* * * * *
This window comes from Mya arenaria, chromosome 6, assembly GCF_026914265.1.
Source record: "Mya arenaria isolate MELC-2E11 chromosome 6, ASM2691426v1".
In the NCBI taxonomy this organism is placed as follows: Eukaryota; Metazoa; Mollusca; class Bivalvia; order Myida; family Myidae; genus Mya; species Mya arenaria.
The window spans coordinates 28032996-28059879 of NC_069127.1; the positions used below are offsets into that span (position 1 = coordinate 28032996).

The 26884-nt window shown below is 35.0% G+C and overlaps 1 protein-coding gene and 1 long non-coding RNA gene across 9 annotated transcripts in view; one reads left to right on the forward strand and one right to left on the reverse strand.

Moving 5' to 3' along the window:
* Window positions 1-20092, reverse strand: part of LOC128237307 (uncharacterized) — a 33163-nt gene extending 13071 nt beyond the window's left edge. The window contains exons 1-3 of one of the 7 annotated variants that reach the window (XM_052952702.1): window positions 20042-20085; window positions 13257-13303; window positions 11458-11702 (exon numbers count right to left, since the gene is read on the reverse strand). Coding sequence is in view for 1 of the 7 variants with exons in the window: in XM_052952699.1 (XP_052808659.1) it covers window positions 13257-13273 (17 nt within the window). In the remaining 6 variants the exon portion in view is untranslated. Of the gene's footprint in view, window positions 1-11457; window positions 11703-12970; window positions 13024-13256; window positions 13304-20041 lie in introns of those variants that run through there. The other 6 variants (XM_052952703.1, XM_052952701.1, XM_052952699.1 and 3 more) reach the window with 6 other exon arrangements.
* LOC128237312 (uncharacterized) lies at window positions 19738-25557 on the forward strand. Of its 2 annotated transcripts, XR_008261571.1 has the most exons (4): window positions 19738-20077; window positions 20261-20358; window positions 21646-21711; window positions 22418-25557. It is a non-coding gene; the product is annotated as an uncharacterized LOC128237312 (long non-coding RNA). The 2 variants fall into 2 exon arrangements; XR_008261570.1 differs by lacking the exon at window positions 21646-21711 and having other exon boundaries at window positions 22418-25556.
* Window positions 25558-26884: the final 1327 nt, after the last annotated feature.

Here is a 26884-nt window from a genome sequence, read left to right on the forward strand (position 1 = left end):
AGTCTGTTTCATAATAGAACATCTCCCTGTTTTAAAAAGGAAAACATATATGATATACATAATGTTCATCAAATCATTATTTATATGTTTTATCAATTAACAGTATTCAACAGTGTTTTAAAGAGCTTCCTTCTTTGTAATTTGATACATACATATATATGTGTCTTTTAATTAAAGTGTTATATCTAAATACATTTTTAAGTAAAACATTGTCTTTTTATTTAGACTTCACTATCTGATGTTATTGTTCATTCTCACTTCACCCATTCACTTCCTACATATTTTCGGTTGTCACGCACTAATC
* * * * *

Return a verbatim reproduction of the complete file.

This window comes from Mya arenaria, chromosome 6, assembly GCF_026914265.1.
Source record: "Mya arenaria isolate MELC-2E11 chromosome 6, ASM2691426v1".
In the NCBI taxonomy this organism is placed as follows: Eukaryota; Metazoa; Mollusca; class Bivalvia; order Myida; family Myidae; genus Mya; species Mya arenaria.
The window spans coordinates 28032996-28059879 of NC_069127.1; the positions used below are offsets into that span (position 1 = coordinate 28032996).

The 26884-nt window shown below is 35.0% G+C and overlaps 1 protein-coding gene and 1 long non-coding RNA gene across 9 annotated transcripts in view; one reads left to right on the forward strand and one right to left on the reverse strand.

Moving 5' to 3' along the window:
* Window positions 1-20092, reverse strand: part of LOC128237307 (uncharacterized) — a 33163-nt gene extending 13071 nt beyond the window's left edge. The window contains exons 1-3 of one of the 7 annotated variants that reach the window (XM_052952702.1): window positions 20042-20085; window positions 13257-13303; window positions 11458-11702 (exon numbers count right to left, since the gene is read on the reverse strand). Coding sequence is in view for 1 of the 7 variants with exons in the window: in XM_052952699.1 (XP_052808659.1) it covers window positions 13257-13273 (17 nt within the window). In the remaining 6 variants the exon portion in view is untranslated. Of the gene's footprint in view, window positions 1-11457; window positions 11703-12970; window positions 13024-13256; window positions 13304-20041 lie in introns of those variants that run through there. The other 6 variants (XM_052952703.1, XM_052952701.1, XM_052952699.1 and 3 more) reach the window with 6 other exon arrangements.
* LOC128237312 (uncharacterized) lies at window positions 19738-25557 on the forward strand. Of its 2 annotated transcripts, XR_008261571.1 has the most exons (4): window positions 19738-20077; window positions 20261-20358; window positions 21646-21711; window positions 22418-25557. It is a non-coding gene; the product is annotated as an uncharacterized LOC128237312 (long non-coding RNA). The 2 variants fall into 2 exon arrangements; XR_008261570.1 differs by lacking the exon at window positions 21646-21711 and having other exon boundaries at window positions 22418-25556.
* Window positions 25558-26884: the final 1327 nt, after the last annotated feature.

Here is a 26884-nt window from a genome sequence, read left to right on the forward strand (position 1 = left end):
AGTCTGTTTCATAATAGAACATCTCCCTGTTTTAAAAAGGAAAACATATATGATATACATAATGTTCATCAAATCATTATTTATATGTTTTATCAATTAACAGTATTCAACAGTGTTTTAAAGAGCTTCCTTCTTTGTAATTTGATACATACATATATATGTGTCTTTTAATTAAAGTGTTATATCTAAATACATTTTTAAGTAAAACATTGTCTTTTTATTTAGACTTCACTATCTGATGTTATTGTTCATTCTCACTTCACCCATTCACTTCCTACATATTTTCGGTTGTCACGCACTAATC